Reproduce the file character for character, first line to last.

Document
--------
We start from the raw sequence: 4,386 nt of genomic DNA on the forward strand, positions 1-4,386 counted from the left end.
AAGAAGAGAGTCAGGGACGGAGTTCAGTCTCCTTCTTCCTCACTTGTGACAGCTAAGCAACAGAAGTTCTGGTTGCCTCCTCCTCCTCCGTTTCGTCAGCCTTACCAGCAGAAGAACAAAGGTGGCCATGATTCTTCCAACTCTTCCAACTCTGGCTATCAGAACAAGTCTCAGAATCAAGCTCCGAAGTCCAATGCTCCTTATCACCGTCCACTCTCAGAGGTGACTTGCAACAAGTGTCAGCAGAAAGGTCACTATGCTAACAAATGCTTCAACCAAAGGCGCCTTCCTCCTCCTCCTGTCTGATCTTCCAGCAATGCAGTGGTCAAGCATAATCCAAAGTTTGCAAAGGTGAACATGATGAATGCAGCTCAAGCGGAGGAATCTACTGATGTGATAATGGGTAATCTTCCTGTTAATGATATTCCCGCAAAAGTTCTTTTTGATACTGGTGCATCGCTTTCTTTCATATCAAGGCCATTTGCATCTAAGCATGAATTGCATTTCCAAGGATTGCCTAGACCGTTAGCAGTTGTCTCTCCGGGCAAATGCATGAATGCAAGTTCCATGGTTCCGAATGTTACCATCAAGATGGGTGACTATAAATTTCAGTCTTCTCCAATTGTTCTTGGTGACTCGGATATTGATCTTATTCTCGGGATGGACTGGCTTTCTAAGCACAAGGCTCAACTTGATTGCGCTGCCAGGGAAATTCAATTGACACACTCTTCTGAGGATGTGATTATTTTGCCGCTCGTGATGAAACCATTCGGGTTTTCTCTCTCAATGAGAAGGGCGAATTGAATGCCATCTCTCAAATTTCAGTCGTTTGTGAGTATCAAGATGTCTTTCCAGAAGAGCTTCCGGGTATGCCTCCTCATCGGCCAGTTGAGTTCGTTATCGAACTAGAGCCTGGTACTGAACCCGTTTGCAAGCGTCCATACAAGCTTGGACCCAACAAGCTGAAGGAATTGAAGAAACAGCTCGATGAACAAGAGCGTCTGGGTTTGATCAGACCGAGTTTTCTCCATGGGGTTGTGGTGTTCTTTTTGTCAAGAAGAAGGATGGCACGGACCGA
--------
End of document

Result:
We start from the raw sequence: 4,386 nt of genomic DNA on the forward strand, positions 1-4,386 counted from the left end.
AAGAAGAGAGTCAGGGACGGAGTTCAGTCTCCTTCTTCCTCACTTGTGACAGCTAAGCAACAGAAGTTCTGGTTGCCTCCTCCTCCTCCGTTTCGTCAGCCTTACCAGCAGAAGAACAAAGGTGGCCATGATTCTTCCAACTCTTCCAACTCTGGCTATCAGAACAAGTCTCAGAATCAAGCTCCGAAGTCCAATGCTCCTTATCACCGTCCACTCTCAGAGGTGACTTGCAACAAGTGTCAGCAGAAAGGTCACTATGCTAACAAATGCTTCAACCAAAGGCGCCTTCCTCCTCCTCCTGTCTGATCTTCCAGCAATGCAGTGGTCAAGCATAATCCAAAGTTTGCAAAGGTGAACATGATGAATGCAGCTCAAGCGGAGGAATCTACTGATGTGATAATGGGTAATCTTCCTGTTAATGATATTCCCGCAAAAGTTCTTTTTGATACTGGTGCATCGCTTTCTTTCATATCAAGGCCATTTGCATCTAAGCATGAATTGCATTTCCAAGGATTGCCTAGACCGTTAGCAGTTGTCTCTCCGGGCAAATGCATGAATGCAAGTTCCATGGTTCCGAATGTTACCATCAAGATGGGTGACTATAAATTTCAGTCTTCTCCAATTGTTCTTGGTGACTCGGATATTGATCTTATTCTCGGGATGGACTGGCTTTCTAAGCACAAGGCTCAACTTGATTGCGCTGCCAGGGAAATTCAATTGACACACTCTTCTGAGGATGTGATTATTTTGCCGCTCGTGATGAAACCATTCGGGTTTTCTCTCTCAATGAGAAGGGCGAATTGAATGCCATCTCTCAAATTTCAGTCGTTTGTGAGTATCAAGATGTCTTTCCAGAAGAGCTTCCGGGTATGCCTCCTCATCGGCCAGTTGAGTTCGTTATCGAACTAGAGCCTGGTACTGAACCCGTTTGCAAGCGTCCATACAAGCTTGGACCCAACAAGCTGAAGGAATTGAAGAAACAGCTCGATGAACAAGAGCGTCTGGGTTTGATCAGACCGAGTTTTCTCCATGGGGTTGTGGTGTTCTTTTTGTCAAGAAGAAGGATGGCACGGACCGA